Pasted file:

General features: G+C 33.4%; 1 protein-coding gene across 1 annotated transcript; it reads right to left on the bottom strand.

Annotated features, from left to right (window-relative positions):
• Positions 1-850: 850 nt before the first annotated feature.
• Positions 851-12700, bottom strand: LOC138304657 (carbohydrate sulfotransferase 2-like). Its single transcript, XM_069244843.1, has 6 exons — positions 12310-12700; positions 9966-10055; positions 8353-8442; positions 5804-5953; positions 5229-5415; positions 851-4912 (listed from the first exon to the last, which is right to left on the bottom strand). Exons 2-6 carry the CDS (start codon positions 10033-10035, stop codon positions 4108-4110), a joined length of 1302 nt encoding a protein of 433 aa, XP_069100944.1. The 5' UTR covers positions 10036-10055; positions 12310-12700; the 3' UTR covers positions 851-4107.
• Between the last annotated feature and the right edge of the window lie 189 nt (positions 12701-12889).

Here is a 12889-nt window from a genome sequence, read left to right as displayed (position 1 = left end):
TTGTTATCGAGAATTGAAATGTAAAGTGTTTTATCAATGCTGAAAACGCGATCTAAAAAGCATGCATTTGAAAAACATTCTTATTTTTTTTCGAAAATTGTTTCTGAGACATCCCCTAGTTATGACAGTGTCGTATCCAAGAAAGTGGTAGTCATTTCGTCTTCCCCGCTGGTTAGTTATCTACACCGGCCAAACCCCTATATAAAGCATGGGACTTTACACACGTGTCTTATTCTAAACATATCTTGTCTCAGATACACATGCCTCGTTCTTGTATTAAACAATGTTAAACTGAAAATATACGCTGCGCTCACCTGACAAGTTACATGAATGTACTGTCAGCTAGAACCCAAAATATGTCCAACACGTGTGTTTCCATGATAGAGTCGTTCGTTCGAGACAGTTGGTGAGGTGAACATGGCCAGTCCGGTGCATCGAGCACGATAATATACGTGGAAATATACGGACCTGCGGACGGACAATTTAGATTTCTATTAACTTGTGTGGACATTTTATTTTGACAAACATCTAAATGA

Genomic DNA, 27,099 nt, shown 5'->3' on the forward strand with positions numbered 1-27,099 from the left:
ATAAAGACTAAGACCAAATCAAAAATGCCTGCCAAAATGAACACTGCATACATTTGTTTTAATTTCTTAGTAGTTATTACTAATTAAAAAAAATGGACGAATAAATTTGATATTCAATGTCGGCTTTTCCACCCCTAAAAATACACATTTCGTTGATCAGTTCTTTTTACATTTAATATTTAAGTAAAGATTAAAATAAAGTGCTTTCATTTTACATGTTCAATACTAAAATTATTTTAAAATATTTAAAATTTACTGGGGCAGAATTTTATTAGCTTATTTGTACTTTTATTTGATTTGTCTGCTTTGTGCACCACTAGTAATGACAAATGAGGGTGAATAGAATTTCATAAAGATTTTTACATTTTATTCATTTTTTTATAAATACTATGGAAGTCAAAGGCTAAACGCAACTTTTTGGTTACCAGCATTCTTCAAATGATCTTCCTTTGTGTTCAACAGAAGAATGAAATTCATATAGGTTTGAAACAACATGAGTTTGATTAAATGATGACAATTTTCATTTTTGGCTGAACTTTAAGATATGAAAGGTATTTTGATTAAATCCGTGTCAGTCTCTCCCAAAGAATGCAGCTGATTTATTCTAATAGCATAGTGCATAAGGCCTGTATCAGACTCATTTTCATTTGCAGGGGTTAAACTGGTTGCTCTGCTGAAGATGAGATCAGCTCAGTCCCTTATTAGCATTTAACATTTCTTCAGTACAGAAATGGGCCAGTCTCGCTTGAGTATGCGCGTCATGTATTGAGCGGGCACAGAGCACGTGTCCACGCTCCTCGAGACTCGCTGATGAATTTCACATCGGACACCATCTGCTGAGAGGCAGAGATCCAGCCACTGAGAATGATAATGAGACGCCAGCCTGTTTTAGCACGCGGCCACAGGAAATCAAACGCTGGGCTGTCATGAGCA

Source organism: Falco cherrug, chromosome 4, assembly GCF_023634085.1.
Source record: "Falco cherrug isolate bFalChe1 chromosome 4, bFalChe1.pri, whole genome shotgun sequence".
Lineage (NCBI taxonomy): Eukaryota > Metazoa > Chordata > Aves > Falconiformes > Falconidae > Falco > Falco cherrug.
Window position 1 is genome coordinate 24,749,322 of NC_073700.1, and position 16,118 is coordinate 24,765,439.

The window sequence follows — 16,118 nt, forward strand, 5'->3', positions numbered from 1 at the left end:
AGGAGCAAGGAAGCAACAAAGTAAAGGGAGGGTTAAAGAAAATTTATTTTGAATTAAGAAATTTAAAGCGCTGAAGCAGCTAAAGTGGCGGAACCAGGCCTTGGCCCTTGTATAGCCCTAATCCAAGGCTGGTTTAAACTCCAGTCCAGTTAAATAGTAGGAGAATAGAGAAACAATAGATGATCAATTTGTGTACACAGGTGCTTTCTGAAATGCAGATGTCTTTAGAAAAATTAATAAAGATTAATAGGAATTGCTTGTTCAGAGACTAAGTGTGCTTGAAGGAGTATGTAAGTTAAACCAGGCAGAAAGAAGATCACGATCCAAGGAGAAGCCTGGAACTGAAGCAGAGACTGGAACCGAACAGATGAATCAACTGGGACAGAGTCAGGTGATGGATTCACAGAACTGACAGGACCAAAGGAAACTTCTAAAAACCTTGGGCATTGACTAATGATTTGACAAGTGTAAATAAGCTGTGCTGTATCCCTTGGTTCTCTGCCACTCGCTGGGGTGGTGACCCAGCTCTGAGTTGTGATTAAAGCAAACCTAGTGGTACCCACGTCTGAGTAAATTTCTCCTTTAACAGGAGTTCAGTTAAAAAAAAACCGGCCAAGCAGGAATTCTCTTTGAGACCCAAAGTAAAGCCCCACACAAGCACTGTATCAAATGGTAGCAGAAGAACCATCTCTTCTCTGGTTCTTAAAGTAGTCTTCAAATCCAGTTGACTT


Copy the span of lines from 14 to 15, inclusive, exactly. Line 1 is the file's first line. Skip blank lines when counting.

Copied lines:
The window sequence follows — 16,118 nt, forward strand, 5'->3', positions numbered from 1 at the left end:
AGGAGCAAGGAAGCAACAAAGTAAAGGGAGGGTTAAAGAAAATTTATTTTGAATTAAGAAATTTAAAGCGCTGAAGCAGCTAAAGTGGCGGAACCAGGCCTTGGCCCTTGTATAGCCCTAATCCAAGGCTGGTTTAAACTCCAGTCCAGTTAAATAGTAGGAGAATAGAGAAACAATAGATGATCAATTTGTGTACACAGGTGCTTTCTGAAATGCAGATGTCTTTAGAAAAATTAATAAAGATTAATAGGAATTGCTTGTTCAGAGACTAAGTGTGCTTGAAGGAGTATGTAAGTTAAACCAGGCAGAAAGAAGATCACGATCCAAGGAGAAGCCTGGAACTGAAGCAGAGACTGGAACCGAACAGATGAATCAACTGGGACAGAGTCAGGTGATGGATTCACAGAACTGACAGGACCAAAGGAAACTTCTAAAAACCTTGGGCATTGACTAATGATTTGACAAGTGTAAATAAGCTGTGCTGTATCCCTTGGTTCTCTGCCACTCGCTGGGGTGGTGACCCAGCTCTGAGTTGTGATTAAAGCAAACCTAGTGGTACCCACGTCTGAGTAAATTTCTCCTTTAACAGGAGTTCAGTTAAAAAAAAACCGGCCAAGCAGGAATTCTCTTTGAGACCCAAAGTAAAGCCCCACACAAGCACTGTATCAAATGGTAGCAGAAGAACCATCTCTTCTCTGGTTCTTAAAGTAGTCTTCAAATCCAGTTGACTT